16 February 2017 Rapid measurement of meat spoilage using fluorescence spectroscopy
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Abstract
Food spoilage is mainly caused by microorganisms, such as bacteria. In this study, we measure the autofluorescence in meat samples longitudinally over a week in an attempt to develop a method to rapidly detect meat spoilage using fluorescence spectroscopy. Meat food is a biological tissue, which contains intrinsic fluorophores, such as tryptophan, collagen, nicotinamide adenine dinucleotide (NADH) and flavin adenine dinucleotide (FAD) etc. As meat spoils, it undergoes various morphological and chemical changes. The concentrations of the native fluorophores present in a sample may change. In particular, the changes in NADH and FAD are associated with microbial metabolism, which is the most important process of the bacteria in food spoilage. Such changes may be revealed by fluorescence spectroscopy and used to indicate the status of meat spoilage. Therefore, such native fluorophores may be unique, reliable and nonsubjective indicators for detection of spoiled meat. The results of the study show that the relative concentrations of all above fluorophores change as the meat samples kept in room temperature (~19° C) spoil. The changes become more rapidly after about two days. For the meat samples kept in a freezer (~-12° C), the changes are much less or even unnoticeable over a-week-long storage.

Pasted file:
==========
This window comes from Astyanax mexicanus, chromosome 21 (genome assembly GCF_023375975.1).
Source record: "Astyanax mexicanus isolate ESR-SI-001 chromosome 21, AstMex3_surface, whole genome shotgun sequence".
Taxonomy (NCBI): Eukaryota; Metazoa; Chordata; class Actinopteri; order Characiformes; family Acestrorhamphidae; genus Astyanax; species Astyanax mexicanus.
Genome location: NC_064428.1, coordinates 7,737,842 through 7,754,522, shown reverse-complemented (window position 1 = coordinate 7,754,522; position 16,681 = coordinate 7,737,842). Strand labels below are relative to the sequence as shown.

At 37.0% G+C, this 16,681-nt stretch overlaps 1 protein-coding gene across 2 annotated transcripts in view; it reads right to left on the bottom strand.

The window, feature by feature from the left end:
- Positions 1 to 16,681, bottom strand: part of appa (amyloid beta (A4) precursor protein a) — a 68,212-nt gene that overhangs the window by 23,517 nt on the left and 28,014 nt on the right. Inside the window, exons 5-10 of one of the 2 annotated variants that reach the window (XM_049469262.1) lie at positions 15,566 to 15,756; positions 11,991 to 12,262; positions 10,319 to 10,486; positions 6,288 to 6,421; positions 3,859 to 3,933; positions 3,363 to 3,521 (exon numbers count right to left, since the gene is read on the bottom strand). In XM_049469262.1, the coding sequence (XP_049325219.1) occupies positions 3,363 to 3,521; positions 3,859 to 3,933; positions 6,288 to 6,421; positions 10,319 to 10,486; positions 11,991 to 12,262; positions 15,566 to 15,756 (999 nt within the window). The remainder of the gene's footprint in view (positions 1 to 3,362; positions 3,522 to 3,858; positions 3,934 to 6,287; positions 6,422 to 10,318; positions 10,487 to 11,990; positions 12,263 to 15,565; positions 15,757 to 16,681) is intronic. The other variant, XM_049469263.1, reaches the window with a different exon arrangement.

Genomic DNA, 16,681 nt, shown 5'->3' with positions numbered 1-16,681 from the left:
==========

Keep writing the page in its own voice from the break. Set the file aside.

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Binlin Wu, Binlin Wu, Kevin Dahlberg, Kevin Dahlberg, Xin Gao, Xin Gao, Jason Smith, Jason Smith, Jacob Bailin, Jacob Bailin, } "Rapid measurement of meat spoilage using fluorescence spectroscopy", Proc. SPIE 10068, Imaging, Manipulation, and Analysis of Biomolecules, Cells, and Tissues XV, 1006820 (16 February 2017); doi: 10.1117/12.2253526; https://doi.org/10.1117/12.2253526
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